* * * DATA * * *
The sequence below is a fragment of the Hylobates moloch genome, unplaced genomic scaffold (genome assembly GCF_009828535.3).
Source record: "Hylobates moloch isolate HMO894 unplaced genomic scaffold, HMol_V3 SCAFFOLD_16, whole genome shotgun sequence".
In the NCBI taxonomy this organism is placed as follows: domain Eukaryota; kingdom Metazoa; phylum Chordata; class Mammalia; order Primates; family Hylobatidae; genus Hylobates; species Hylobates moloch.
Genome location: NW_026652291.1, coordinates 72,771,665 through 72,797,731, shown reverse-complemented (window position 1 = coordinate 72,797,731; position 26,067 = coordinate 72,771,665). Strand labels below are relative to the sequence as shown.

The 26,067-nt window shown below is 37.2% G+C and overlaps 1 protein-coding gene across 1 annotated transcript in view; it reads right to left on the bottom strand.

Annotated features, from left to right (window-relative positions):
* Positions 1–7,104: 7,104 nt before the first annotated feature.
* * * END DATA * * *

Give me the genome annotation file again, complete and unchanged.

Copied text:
The sequence below is a fragment of the Hylobates moloch genome, unplaced genomic scaffold (genome assembly GCF_009828535.3).
Source record: "Hylobates moloch isolate HMO894 unplaced genomic scaffold, HMol_V3 SCAFFOLD_16, whole genome shotgun sequence".
In the NCBI taxonomy this organism is placed as follows: domain Eukaryota; kingdom Metazoa; phylum Chordata; class Mammalia; order Primates; family Hylobatidae; genus Hylobates; species Hylobates moloch.
Genome location: NW_026652291.1, coordinates 72,771,665 through 72,797,731, shown reverse-complemented (window position 1 = coordinate 72,797,731; position 26,067 = coordinate 72,771,665). Strand labels below are relative to the sequence as shown.

The 26,067-nt window shown below is 37.2% G+C and overlaps 1 protein-coding gene across 1 annotated transcript in view; it reads right to left on the bottom strand.

Annotated features, from left to right (window-relative positions):
* Positions 1–7,104: 7,104 nt before the first annotated feature.